Representative Ro Khanna's Yemen war powers legislation has repeatedly been blocked by the House leadership, and for this legislation to be enacted, it needs to pass in both houses of Congress. While one Congressperson can force a vote for the War Power resolution, leadership can block or postpone the vote. The public must put pressure on Speaker-elect Pelosi, Democratic House Whip Hoyer, Rep Engel, and other House leadership to allow a vote on the floor in early January 2019.
It's almost impossible to find journalists or members of Congress who know how hard it is to make anything like this happen. Congress, journalists and the public need to keep pressure on the President and Defense Department for passage of a Bill to save thousands of lives every month in Yemen.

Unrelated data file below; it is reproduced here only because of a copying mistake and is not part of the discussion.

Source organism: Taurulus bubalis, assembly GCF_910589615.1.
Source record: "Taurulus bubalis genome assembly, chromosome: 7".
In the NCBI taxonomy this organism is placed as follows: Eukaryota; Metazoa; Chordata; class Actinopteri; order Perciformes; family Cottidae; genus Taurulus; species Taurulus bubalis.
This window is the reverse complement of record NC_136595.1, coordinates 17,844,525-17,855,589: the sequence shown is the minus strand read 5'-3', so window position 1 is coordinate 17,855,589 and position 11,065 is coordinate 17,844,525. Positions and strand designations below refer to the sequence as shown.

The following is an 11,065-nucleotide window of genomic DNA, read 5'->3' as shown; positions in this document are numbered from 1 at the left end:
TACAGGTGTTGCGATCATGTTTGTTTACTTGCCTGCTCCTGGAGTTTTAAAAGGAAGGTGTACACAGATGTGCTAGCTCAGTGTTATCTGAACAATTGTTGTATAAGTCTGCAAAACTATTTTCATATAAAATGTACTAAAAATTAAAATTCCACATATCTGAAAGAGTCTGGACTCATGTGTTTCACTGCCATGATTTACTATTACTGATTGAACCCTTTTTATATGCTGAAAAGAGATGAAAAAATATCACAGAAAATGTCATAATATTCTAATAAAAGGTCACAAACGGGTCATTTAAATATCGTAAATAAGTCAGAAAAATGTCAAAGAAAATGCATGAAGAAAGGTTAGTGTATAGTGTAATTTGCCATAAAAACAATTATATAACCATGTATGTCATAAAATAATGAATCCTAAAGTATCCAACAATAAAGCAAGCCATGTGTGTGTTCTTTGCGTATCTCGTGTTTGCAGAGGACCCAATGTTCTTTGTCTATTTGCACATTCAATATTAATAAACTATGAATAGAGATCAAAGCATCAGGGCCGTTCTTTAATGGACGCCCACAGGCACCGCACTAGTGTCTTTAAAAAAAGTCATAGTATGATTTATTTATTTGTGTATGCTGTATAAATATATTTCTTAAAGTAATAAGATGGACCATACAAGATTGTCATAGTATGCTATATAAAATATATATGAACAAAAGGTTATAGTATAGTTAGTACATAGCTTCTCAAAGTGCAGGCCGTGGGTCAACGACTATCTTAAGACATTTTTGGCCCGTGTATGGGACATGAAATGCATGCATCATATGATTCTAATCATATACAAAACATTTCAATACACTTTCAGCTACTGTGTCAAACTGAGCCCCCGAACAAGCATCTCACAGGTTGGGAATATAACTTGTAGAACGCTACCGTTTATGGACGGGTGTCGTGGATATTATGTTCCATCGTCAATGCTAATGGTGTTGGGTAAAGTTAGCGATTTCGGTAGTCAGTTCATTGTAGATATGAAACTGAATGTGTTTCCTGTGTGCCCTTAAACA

To those who worried the Resolution had "loopholes" because the 2001 Authorization for the Use of Military Force still allowed for the US to go after Al Qaeda in Yemen, here are a couple of points to consider.
First, the Resolution had a carve-out, not a "loophole." A carve-out means that when it comes to ending US military involvement in Yemen, the drone wars are not covered by this legislation. It doesn't authorize any US military activity in Yemen, it simply limits it.
Second, yes, additional legislation is needed to stop bomb sales to the Saudis and stop the drone wars, but this legislation, if enacted, would stop all direct US support for the war, including refueling of Saudi-led coalition aircraft, and logistical and intelligence support for the Saudi-led coalition.